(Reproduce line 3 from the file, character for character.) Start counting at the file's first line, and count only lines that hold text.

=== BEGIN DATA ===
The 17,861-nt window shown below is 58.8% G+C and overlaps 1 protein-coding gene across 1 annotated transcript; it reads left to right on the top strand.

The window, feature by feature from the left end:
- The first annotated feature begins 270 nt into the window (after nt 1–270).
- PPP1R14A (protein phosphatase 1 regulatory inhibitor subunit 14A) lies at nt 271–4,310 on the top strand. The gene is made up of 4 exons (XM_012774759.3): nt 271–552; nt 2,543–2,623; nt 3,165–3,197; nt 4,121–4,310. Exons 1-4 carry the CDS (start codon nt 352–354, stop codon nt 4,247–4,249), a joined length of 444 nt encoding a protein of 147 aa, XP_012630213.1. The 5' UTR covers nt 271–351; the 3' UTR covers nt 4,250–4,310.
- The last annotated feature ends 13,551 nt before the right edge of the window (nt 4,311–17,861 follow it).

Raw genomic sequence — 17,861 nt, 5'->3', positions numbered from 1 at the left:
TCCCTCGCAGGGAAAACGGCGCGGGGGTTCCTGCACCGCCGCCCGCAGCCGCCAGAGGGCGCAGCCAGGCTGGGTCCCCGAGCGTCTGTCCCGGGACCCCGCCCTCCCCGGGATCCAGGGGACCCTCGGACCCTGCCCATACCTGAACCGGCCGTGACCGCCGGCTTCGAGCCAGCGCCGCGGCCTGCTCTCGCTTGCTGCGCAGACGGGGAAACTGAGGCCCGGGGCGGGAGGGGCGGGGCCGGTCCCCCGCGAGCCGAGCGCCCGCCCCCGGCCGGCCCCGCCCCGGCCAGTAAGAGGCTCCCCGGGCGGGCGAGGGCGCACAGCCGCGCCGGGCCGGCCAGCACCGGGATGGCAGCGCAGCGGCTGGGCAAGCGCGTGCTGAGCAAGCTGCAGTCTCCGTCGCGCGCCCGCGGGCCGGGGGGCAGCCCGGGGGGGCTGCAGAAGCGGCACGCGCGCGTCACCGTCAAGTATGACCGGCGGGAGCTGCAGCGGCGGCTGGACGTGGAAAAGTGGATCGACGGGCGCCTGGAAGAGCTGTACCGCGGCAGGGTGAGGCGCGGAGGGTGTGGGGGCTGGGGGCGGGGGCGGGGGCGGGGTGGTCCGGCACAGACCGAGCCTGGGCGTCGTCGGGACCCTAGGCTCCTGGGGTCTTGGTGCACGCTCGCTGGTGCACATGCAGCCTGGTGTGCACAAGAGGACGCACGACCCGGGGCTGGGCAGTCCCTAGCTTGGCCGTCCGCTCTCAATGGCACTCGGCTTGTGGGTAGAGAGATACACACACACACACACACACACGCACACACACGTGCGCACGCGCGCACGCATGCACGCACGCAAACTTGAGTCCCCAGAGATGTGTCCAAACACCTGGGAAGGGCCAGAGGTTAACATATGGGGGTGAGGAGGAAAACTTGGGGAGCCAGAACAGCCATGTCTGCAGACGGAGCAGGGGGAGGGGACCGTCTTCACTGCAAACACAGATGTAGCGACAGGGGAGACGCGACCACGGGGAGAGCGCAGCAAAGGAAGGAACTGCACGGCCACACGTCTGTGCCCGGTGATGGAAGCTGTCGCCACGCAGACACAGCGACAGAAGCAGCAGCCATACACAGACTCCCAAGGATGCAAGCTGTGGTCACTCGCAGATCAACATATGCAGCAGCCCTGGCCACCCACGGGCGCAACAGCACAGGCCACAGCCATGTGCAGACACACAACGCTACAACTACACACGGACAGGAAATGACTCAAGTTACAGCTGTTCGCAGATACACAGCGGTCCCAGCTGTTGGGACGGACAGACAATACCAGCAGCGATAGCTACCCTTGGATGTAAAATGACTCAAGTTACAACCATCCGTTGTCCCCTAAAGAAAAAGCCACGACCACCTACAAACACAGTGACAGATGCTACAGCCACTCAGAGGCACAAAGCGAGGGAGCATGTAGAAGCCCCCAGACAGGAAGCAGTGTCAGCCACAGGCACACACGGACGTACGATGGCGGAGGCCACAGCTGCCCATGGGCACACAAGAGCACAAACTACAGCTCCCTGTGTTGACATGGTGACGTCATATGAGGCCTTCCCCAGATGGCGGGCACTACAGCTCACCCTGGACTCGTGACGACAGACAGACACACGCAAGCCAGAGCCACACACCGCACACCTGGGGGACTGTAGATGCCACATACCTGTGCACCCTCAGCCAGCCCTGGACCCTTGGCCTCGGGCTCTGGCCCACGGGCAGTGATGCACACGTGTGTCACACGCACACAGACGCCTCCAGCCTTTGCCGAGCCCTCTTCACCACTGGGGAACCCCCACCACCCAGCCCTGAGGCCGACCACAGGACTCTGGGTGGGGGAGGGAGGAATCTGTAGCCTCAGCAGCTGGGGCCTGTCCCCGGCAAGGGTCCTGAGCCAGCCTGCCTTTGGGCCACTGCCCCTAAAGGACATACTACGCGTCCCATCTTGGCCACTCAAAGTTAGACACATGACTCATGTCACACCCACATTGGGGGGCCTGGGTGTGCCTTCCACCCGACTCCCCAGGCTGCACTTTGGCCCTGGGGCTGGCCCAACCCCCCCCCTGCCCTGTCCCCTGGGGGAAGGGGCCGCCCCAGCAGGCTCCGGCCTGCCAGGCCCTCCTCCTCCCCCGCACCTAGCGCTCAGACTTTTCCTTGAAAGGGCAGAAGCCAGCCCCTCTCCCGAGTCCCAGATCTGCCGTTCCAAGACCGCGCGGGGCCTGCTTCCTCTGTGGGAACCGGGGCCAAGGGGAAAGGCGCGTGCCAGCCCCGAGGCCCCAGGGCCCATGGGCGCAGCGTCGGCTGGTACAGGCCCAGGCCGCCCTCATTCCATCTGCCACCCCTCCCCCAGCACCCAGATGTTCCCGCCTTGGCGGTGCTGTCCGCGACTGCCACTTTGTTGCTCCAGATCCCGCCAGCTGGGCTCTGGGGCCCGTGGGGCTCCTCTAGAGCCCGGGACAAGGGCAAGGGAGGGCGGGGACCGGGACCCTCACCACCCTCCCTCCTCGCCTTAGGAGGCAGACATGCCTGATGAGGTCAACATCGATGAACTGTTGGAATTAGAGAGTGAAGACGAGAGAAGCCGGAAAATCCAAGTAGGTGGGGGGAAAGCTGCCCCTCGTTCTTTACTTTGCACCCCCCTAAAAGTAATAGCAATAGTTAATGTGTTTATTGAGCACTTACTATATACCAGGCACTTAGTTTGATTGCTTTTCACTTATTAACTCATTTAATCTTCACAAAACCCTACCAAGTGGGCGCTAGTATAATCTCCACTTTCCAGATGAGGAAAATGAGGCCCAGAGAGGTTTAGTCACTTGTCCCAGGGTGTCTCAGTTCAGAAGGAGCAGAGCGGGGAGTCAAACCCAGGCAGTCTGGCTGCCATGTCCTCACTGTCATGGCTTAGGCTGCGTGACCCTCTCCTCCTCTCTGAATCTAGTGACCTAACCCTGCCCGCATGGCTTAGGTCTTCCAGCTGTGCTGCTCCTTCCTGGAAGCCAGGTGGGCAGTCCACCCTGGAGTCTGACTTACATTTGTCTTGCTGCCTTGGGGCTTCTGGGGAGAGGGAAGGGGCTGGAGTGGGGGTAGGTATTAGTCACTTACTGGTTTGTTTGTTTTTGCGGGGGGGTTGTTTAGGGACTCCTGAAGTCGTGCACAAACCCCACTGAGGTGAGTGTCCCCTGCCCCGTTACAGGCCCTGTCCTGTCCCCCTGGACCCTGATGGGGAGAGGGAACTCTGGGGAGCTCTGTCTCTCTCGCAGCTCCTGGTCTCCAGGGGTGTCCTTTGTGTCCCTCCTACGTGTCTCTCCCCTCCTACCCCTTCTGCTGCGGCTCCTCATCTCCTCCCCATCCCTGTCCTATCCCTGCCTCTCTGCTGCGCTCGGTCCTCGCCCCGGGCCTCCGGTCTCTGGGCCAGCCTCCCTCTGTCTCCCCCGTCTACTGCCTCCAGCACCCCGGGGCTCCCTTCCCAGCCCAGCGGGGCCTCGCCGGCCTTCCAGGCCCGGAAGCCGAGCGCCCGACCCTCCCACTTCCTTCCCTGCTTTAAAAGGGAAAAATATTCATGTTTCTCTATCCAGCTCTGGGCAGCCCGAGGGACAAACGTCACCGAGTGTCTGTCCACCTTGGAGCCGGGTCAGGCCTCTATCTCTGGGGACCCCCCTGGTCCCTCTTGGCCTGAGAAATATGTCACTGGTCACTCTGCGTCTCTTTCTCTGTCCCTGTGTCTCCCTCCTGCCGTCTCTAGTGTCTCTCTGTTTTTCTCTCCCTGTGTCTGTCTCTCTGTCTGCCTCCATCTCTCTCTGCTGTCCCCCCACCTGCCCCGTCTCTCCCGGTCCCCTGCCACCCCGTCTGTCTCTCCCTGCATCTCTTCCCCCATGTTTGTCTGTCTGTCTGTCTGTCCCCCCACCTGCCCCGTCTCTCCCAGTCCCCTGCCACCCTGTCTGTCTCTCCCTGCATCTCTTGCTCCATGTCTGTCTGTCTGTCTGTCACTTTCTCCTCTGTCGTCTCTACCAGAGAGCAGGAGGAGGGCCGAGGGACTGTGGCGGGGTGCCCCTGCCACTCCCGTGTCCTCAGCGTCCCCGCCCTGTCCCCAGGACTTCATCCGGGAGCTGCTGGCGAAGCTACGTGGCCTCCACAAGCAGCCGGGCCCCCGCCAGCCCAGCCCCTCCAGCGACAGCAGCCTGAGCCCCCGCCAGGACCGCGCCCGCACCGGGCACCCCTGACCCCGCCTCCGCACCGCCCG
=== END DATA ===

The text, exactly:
- The first annotated feature begins 270 nt into the window (after nt 1–270).